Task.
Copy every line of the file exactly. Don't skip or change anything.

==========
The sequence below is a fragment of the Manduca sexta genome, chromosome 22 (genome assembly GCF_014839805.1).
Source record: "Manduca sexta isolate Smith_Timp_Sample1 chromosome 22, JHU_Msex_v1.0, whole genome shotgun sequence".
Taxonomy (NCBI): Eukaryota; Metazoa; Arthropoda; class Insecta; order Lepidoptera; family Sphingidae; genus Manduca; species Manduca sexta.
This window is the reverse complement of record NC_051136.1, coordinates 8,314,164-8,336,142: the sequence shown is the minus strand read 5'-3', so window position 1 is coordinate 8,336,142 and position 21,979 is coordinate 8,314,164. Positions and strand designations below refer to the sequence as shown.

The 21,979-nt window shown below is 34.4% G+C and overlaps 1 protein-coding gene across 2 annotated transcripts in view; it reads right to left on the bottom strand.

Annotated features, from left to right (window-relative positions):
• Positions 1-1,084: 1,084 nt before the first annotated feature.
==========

The sequence below is a fragment of the Manduca sexta genome, chromosome 22 (genome assembly GCF_014839805.1).
Source record: "Manduca sexta isolate Smith_Timp_Sample1 chromosome 22, JHU_Msex_v1.0, whole genome shotgun sequence".
Taxonomy (NCBI): Eukaryota; Metazoa; Arthropoda; class Insecta; order Lepidoptera; family Sphingidae; genus Manduca; species Manduca sexta.
This window is the reverse complement of record NC_051136.1, coordinates 8,314,164-8,336,142: the sequence shown is the minus strand read 5'-3', so window position 1 is coordinate 8,336,142 and position 21,979 is coordinate 8,314,164. Positions and strand designations below refer to the sequence as shown.

The 21,979-nt window shown below is 34.4% G+C and overlaps 1 protein-coding gene across 2 annotated transcripts in view; it reads right to left on the bottom strand.

Annotated features, from left to right (window-relative positions):
• Positions 1-1,084: 1,084 nt before the first annotated feature.